3. Altimexis

    Thanksgiving Dinner

    Asher and Seth, two teens in New York City, just met on Halloween, but already they've discovered a shared passion for Star Trek and Classical Jazz. When they discover that neither has a place to go for Thanksgiving, they decide to create a traditional Thanksgiving feast together for themselves and some friends. What could possibly go wrong?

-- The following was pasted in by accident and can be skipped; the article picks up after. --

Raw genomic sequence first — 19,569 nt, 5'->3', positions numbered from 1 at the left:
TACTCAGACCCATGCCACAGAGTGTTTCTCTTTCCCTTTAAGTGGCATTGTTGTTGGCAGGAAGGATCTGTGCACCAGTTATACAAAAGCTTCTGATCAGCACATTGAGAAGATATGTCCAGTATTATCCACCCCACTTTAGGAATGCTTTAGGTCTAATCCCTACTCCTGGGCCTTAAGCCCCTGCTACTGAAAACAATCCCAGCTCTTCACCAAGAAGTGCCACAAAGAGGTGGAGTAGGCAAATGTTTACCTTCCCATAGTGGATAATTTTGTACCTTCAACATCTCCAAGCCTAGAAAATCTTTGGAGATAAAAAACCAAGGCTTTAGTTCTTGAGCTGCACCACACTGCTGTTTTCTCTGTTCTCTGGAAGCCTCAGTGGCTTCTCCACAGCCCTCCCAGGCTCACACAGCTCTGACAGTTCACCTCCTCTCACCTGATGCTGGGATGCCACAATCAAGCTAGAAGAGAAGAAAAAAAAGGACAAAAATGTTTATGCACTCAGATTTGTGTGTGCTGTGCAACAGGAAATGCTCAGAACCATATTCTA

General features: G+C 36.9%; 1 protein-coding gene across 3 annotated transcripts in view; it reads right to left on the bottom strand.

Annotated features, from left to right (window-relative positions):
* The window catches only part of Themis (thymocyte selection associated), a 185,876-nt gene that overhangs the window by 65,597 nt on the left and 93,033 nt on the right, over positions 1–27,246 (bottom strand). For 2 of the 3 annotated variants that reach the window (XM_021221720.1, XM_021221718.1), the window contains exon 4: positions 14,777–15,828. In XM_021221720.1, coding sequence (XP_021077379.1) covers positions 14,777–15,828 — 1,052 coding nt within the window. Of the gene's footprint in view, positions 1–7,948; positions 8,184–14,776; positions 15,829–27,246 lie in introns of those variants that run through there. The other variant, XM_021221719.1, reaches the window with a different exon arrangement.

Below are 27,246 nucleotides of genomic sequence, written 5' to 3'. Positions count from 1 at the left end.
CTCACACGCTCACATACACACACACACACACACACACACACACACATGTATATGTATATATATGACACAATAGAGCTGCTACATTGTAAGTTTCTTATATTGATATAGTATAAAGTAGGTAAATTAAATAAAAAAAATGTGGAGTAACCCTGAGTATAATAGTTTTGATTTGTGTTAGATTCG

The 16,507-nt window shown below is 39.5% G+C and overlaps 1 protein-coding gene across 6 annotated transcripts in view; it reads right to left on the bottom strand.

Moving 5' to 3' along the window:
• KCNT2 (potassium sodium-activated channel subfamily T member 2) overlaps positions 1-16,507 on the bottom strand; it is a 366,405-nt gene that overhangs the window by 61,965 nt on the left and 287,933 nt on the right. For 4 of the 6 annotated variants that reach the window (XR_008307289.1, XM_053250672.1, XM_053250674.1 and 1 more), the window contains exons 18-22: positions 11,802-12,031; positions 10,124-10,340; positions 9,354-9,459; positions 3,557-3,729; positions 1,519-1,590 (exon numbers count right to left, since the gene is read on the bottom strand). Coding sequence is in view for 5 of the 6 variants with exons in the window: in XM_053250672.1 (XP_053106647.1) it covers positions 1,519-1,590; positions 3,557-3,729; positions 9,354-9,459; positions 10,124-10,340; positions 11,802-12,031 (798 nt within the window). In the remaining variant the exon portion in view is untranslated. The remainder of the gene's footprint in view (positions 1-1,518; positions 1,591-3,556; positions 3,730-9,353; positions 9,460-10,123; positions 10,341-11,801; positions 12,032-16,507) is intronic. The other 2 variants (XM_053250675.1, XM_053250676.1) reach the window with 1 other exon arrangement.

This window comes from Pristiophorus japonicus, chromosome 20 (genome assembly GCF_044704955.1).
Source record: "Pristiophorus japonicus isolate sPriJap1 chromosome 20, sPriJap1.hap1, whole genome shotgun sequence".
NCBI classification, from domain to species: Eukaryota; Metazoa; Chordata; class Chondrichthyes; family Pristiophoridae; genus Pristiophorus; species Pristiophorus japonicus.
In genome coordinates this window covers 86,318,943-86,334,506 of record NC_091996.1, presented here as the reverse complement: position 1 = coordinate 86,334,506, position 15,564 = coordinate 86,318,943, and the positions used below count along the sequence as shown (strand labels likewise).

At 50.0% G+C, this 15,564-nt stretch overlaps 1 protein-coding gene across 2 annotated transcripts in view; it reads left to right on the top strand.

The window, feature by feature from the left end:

4. Altimexis

    Epilogue